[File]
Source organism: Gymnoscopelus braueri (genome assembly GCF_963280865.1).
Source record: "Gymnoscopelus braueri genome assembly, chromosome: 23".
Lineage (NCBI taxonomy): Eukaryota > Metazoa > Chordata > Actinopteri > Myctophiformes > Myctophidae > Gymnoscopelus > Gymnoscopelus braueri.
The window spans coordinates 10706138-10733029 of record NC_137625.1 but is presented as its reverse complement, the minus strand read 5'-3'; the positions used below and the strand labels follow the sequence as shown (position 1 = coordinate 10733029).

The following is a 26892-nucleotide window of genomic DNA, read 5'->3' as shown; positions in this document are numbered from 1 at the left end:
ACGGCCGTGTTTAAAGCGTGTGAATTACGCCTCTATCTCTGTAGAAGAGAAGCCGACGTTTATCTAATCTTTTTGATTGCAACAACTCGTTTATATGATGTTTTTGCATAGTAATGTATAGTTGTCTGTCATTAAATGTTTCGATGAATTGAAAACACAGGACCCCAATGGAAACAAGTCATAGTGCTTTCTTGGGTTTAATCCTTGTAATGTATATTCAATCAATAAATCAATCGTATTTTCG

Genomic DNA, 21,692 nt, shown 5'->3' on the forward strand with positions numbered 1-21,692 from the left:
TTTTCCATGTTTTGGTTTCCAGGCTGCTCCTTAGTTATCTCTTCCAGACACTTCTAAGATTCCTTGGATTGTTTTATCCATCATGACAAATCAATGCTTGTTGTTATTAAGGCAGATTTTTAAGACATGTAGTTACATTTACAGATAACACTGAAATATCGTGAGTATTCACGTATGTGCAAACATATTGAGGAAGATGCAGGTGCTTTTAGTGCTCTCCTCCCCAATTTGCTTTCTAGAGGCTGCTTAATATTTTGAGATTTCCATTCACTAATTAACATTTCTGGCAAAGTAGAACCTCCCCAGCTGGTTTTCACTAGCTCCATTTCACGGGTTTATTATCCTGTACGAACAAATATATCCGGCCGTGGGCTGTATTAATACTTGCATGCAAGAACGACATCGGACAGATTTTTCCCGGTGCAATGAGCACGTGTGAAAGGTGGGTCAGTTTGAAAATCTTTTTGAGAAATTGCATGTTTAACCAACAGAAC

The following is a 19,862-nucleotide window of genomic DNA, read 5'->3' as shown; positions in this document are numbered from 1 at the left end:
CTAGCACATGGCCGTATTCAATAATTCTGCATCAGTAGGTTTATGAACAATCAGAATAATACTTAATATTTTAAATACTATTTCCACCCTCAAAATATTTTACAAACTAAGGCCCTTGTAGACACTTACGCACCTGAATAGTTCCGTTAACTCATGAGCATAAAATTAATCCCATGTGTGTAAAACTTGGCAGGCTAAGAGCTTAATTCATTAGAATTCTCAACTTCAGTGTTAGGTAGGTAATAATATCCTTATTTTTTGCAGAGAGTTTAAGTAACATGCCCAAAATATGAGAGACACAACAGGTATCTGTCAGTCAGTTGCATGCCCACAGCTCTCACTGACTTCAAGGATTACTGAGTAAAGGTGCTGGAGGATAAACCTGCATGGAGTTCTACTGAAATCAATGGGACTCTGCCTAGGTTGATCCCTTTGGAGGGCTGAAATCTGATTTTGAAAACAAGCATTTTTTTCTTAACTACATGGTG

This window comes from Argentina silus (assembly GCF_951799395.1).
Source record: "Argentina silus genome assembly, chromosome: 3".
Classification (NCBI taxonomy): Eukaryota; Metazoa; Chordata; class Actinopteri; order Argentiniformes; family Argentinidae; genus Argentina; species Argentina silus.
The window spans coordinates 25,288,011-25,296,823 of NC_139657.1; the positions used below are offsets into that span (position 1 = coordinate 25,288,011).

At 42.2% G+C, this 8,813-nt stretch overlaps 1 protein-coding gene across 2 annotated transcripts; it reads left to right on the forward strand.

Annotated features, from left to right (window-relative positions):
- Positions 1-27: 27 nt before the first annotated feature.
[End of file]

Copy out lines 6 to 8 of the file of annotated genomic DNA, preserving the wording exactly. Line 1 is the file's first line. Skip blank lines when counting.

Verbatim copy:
ACGGCCGTGTTTAAAGCGTGTGAATTACGCCTCTATCTCTGTAGAAGAGAAGCCGACGTTTATCTAATCTTTTTGATTGCAACAACTCGTTTATATGATGTTTTTGCATAGTAATGTATAGTTGTCTGTCATTAAATGTTTCGATGAATTGAAAACACAGGACCCCAATGGAAACAAGTCATAGTGCTTTCTTGGGTTTAATCCTTGTAATGTATATTCAATCAATAAATCAATCGTATTTTCG

Genomic DNA, 21,692 nt, shown 5'->3' on the forward strand with positions numbered 1-21,692 from the left:
TTTTCCATGTTTTGGTTTCCAGGCTGCTCCTTAGTTATCTCTTCCAGACACTTCTAAGATTCCTTGGATTGTTTTATCCATCATGACAAATCAATGCTTGTTGTTATTAAGGCAGATTTTTAAGACATGTAGTTACATTTACAGATAACACTGAAATATCGTGAGTATTCACGTATGTGCAAACATATTGAGGAAGATGCAGGTGCTTTTAGTGCTCTCCTCCCCAATTTGCTTTCTAGAGGCTGCTTAATATTTTGAGATTTCCATTCACTAATTAACATTTCTGGCAAAGTAGAACCTCCCCAGCTGGTTTTCACTAGCTCCATTTCACGGGTTTATTATCCTGTACGAACAAATATATCCGGCCGTGGGCTGTATTAATACTTGCATGCAAGAACGACATCGGACAGATTTTTCCCGGTGCAATGAGCACGTGTGAAAGGTGGGTCAGTTTGAAAATCTTTTTGAGAAATTGCATGTTTAACCAACAGAAC